– Snack food: varies, but a large bag of guacamole-flavoured tortilla chips is $11…a small bag of CR corn tortilla chips is $2
– Cheese: $6 for 400 grams of “Rico” cheese (mild white cheese, similar to mozzarella)
– Pop: upwards of $5 for 2 litres of name-brand soda (Coke, diet-Coke, etc.) but we can find it for about $3
– Nature Valley granola bars: box of 6 for $5-6
– Bag of Lays chips: $5
– Betty Crocker cake mix: $3.60
– Betty Crocker tub of icing: $4.60
– Prego tomato sauce: 24oz for $5
– Campbell’s condensed chicken noodle soup: $2.50 a can
And for our furry friends:
– Purina Dog Chow: 7.5kg for $37
– Purina Cat Chow: 1.5kg for $10
Some are less:
Such as fresh produce:
– Small white onion: 10-20 cents
– Large red tomato: 80 cents
– Large pineapple: $2-3
– Bananas: 10-20 cents each
And certain types of alcohol:
– Nicaraguan Flor de Cana rum: 1.75 litres for $45
– CR coconut rum (Malibu knock-off): 750mL for $12
– CR Imperial/Pilsen beer: just over $1 a bottle/can
It’s clear to us that if we choose to eat as little processed food as possible, not only are our bodies happier, but so is our bank account.
Toiletry costs vary:
– Sunscreen: the most expensive we’ve seen is 200 mL of SPF 80 for $35…SPF 20-30 is typically around $15 a bottle
– Colgate toothpaste: $2.50-3.50 for a small 75mL tube
– Dove soap: $2 a bar
– Laundry detergent: Tide brand is $50+ for 7.2kg (180 loads)…generic brand is $18 for 5kg
– Medication – one that Corissa needs every so often from the pharmacy: $3.50 a pill (in Canada? $18-20)
– Toilet Paper: 6 double rolls of double ply for $7
– Pantene shampoo: 400mL for $8-9
We’re glad we brought enough of most toiletries to last our full 3 months. If we need to purchase any, we’ll be checking out the CR brands before we succumb to North American brands.
Going out to eat/drink:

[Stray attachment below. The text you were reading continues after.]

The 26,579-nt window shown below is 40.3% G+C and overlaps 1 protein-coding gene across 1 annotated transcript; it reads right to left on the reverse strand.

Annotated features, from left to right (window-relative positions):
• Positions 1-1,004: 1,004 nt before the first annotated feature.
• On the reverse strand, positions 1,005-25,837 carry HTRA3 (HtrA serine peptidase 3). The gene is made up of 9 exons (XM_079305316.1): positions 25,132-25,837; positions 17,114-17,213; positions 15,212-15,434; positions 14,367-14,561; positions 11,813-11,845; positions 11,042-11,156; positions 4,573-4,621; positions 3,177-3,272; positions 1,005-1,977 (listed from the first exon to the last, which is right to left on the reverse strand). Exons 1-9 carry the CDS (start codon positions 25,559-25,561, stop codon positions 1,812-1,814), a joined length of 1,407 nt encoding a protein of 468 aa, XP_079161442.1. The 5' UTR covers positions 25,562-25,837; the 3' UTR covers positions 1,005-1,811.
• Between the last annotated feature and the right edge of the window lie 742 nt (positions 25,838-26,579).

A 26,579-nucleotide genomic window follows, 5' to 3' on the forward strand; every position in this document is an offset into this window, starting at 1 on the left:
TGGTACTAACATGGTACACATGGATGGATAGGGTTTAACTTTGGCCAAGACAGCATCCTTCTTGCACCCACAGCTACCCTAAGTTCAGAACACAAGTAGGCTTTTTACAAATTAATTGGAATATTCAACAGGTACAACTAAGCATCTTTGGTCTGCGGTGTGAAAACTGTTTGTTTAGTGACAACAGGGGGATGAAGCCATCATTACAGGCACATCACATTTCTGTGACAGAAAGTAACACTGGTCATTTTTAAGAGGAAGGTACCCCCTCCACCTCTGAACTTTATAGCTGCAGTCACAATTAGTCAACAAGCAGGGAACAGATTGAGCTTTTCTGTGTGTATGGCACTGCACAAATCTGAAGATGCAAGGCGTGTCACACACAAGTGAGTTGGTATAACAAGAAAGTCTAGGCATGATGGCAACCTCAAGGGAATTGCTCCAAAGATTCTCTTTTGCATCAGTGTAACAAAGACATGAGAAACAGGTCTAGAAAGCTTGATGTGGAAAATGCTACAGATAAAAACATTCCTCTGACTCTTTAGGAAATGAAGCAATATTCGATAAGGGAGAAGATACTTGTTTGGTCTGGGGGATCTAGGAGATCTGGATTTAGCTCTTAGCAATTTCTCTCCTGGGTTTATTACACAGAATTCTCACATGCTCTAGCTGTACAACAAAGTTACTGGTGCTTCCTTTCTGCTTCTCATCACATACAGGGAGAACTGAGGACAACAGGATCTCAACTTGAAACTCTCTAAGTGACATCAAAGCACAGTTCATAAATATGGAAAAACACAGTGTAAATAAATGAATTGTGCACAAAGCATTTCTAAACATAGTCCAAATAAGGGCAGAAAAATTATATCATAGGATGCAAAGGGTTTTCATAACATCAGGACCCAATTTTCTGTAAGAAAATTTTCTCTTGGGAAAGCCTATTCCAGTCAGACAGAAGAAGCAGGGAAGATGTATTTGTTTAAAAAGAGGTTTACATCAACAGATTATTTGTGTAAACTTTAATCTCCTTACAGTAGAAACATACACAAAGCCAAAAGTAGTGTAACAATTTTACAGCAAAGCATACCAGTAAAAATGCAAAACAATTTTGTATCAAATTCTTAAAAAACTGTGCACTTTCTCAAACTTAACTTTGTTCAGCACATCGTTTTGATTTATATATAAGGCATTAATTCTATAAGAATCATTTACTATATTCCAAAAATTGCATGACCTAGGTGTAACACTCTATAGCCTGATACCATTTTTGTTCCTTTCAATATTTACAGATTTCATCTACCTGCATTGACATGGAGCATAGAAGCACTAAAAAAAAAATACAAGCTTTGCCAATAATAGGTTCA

– Piña coladas and other cocktails: $7-9
– CR beer: $2-4 a bottle
– Buffalo wings: $6-10 for 6-8…quality and quantity vary by establishment
– Homemade cheeseburger & fresh-cut fries: $7-13
– Thin-crust pizza, about 12-inches: $8-12
– Casado – typical CR dish with meat, rice, beans, plantain, and salad: $6-9
– Pop: $2-3 for a glass bottle – no free refills as in North America
– Bottled water: 500mL for $2-4
– Batidos – fruit smoothie made with water: $3-4 (add another $1 for milk)
Transportation costs vary – and since we don’t have a vehicle, we won’t write about the cost of owning and maintaining one:
– One-way taxi ride to Tamarindo (45 min drive): $25
– One bus ticket to Playa Flamingo (10 min bus ride): 70 cents
– Regular gasoline: 95 cents a litre
– Walking: $0 plus +++sweat 😉
OUR accommodation (remember we’re living in one of the least-expensive units in the area):
– Base: $350 a month for a small, bachelor-sized apartment
– Add: $12.50 a month credit card fee
– Add: $40 a month for self-serve laundry, which we have to pay no matter how often we use it
– Add: approximately $50-75 a month for electricity…we use air conditioning every night – otherwise it would be less than $20 a month
Cell service? So far, we’ve spent about $1.50 a week, and we use it whenever we don’t have access to wifi – and sometimes even when we do.
What GREATLY adds to the costs for us as Canadians is the exchange rate between US and Canadian dollars; the prices above are in USD – so add 20-25% for what we would approximately pay in Canadian dollars. OUCH!
The bottom line: yes, we CAN live more simply and less expensively here in CR than in Canada…but only if we’re conscious of our choices and redefine our needs and wants. We know the $$ lessons learned here will serve us well no matter where in the world we live.
(The pic is of one the “supers” in Playa Potrero…the owners know us already as we frequent it almost daily.)
Next up? Answers to more FAQs! Keep them coming 🙂